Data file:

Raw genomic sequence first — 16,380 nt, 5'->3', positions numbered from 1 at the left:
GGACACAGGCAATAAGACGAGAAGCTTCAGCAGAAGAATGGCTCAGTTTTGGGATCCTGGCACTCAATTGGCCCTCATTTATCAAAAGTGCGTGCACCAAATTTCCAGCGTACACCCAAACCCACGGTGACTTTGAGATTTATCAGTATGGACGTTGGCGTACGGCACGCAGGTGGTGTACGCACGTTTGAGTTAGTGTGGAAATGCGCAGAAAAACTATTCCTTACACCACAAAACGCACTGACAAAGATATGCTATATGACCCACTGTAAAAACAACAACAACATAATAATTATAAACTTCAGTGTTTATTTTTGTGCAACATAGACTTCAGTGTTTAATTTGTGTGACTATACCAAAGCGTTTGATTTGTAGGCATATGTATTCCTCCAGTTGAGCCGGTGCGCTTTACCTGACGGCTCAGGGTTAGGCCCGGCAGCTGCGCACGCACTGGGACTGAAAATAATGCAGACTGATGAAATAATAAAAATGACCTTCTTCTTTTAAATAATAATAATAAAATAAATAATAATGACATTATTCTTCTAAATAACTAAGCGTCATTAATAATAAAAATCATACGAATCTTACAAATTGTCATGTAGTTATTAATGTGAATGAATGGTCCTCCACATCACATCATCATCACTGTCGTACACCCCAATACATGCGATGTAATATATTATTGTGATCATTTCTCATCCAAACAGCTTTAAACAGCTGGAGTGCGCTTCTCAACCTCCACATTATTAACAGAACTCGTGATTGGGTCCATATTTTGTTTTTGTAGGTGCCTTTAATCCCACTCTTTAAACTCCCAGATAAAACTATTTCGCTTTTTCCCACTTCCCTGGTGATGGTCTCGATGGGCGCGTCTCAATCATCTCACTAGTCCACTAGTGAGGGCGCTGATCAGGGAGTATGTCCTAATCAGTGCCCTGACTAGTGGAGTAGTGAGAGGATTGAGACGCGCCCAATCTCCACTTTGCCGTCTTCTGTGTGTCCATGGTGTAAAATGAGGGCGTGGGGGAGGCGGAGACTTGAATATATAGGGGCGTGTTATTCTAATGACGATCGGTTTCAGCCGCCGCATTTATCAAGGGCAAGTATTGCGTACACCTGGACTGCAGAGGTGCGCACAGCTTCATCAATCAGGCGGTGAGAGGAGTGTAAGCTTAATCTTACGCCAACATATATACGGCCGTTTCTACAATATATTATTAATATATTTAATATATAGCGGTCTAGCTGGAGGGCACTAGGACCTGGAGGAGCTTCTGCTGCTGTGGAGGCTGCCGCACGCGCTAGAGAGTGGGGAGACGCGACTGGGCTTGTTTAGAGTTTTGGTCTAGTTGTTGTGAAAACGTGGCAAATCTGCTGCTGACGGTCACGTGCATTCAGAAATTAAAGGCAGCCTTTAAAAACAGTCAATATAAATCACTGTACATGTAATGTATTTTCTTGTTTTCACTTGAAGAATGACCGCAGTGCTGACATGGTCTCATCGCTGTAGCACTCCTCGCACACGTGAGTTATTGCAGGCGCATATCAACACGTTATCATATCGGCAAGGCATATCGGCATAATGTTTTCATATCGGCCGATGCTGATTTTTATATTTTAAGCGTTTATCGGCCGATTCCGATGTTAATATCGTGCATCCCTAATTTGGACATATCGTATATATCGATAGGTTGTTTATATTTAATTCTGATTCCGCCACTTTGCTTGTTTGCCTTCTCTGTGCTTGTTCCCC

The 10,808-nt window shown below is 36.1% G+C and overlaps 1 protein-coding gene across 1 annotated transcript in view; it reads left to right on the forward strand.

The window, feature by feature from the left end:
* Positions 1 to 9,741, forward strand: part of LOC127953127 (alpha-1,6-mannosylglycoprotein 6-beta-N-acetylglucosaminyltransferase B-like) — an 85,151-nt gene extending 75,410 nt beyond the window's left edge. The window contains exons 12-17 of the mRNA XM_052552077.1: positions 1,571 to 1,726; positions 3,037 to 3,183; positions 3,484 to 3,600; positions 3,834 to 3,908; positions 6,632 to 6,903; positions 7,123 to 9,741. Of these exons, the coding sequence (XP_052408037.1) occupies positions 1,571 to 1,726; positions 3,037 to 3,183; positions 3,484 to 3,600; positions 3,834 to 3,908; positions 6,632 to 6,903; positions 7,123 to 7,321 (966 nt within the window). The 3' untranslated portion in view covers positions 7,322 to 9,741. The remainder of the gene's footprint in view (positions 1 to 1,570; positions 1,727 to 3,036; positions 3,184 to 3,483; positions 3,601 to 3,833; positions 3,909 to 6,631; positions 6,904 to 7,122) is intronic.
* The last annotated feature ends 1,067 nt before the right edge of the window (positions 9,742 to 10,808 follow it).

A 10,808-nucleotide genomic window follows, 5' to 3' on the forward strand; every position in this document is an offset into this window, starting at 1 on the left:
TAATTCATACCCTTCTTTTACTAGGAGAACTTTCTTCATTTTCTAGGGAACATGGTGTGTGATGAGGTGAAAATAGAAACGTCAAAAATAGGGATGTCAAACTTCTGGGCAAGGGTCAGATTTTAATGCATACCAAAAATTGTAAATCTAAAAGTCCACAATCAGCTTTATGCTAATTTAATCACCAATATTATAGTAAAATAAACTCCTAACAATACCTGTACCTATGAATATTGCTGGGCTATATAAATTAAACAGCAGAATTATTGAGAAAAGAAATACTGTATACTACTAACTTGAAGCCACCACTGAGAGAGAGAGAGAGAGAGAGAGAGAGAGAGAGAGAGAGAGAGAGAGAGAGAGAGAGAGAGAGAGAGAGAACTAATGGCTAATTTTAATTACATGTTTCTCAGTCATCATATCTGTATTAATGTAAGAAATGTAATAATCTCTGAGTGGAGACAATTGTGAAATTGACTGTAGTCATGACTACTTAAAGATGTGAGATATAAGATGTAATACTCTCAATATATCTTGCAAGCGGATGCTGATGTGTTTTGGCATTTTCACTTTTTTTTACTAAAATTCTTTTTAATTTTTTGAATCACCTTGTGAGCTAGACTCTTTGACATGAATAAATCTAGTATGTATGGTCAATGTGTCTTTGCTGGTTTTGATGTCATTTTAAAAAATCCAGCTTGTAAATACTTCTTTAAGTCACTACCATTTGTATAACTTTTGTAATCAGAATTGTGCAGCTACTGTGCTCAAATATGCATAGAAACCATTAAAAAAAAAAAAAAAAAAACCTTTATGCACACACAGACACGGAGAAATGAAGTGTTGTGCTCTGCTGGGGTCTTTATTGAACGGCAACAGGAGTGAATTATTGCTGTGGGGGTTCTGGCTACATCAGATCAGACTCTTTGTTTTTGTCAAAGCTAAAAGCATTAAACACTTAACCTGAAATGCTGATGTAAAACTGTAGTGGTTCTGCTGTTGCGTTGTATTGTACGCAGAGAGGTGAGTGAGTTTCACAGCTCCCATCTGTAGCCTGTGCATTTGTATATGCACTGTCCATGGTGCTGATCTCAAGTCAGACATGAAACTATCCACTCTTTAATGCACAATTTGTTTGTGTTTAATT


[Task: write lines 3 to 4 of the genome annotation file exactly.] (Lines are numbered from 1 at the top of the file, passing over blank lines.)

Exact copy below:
The 10,808-nt window shown below is 36.1% G+C and overlaps 1 protein-coding gene across 1 annotated transcript in view; it reads left to right on the forward strand.

The window, feature by feature from the left end: